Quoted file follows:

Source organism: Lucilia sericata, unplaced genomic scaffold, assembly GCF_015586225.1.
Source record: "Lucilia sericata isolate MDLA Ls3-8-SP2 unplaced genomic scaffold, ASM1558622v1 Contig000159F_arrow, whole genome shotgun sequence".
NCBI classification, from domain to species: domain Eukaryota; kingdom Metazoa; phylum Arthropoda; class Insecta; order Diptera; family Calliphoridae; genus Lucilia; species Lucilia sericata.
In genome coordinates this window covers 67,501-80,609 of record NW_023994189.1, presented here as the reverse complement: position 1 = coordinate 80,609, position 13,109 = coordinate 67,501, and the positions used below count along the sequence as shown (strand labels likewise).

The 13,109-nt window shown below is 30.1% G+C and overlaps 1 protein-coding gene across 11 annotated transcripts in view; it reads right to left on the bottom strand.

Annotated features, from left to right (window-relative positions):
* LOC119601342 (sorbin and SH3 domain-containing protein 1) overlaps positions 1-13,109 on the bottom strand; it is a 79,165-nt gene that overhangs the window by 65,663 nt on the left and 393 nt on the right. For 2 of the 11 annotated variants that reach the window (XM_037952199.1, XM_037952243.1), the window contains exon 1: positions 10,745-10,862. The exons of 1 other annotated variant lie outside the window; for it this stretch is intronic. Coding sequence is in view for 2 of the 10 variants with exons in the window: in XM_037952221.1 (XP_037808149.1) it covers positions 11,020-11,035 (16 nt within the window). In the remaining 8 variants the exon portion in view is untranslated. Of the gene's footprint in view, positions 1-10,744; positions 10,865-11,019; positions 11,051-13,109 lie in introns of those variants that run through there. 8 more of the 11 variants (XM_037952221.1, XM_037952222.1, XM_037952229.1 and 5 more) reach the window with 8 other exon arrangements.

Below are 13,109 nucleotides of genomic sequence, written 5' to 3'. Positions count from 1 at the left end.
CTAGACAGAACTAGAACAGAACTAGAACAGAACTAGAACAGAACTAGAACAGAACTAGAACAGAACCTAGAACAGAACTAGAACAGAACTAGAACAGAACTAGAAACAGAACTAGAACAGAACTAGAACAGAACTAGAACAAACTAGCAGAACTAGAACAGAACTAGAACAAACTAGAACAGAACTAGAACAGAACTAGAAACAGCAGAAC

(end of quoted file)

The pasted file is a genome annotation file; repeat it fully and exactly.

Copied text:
Source organism: Lucilia sericata, unplaced genomic scaffold, assembly GCF_015586225.1.
Source record: "Lucilia sericata isolate MDLA Ls3-8-SP2 unplaced genomic scaffold, ASM1558622v1 Contig000159F_arrow, whole genome shotgun sequence".
NCBI classification, from domain to species: domain Eukaryota; kingdom Metazoa; phylum Arthropoda; class Insecta; order Diptera; family Calliphoridae; genus Lucilia; species Lucilia sericata.
In genome coordinates this window covers 67,501-80,609 of record NW_023994189.1, presented here as the reverse complement: position 1 = coordinate 80,609, position 13,109 = coordinate 67,501, and the positions used below count along the sequence as shown (strand labels likewise).

The 13,109-nt window shown below is 30.1% G+C and overlaps 1 protein-coding gene across 11 annotated transcripts in view; it reads right to left on the bottom strand.

Annotated features, from left to right (window-relative positions):
* LOC119601342 (sorbin and SH3 domain-containing protein 1) overlaps positions 1-13,109 on the bottom strand; it is a 79,165-nt gene that overhangs the window by 65,663 nt on the left and 393 nt on the right. For 2 of the 11 annotated variants that reach the window (XM_037952199.1, XM_037952243.1), the window contains exon 1: positions 10,745-10,862. The exons of 1 other annotated variant lie outside the window; for it this stretch is intronic. Coding sequence is in view for 2 of the 10 variants with exons in the window: in XM_037952221.1 (XP_037808149.1) it covers positions 11,020-11,035 (16 nt within the window). In the remaining 8 variants the exon portion in view is untranslated. Of the gene's footprint in view, positions 1-10,744; positions 10,865-11,019; positions 11,051-13,109 lie in introns of those variants that run through there. 8 more of the 11 variants (XM_037952221.1, XM_037952222.1, XM_037952229.1 and 5 more) reach the window with 8 other exon arrangements.

Below are 13,109 nucleotides of genomic sequence, written 5' to 3'. Positions count from 1 at the left end.
CTAGACAGAACTAGAACAGAACTAGAACAGAACTAGAACAGAACTAGAACAGAACTAGAACAGAACCTAGAACAGAACTAGAACAGAACTAGAACAGAACTAGAAACAGAACTAGAACAGAACTAGAACAGAACTAGAACAAACTAGCAGAACTAGAACAGAACTAGAACAAACTAGAACAGAACTAGAACAGAACTAGAAACAGCAGAAC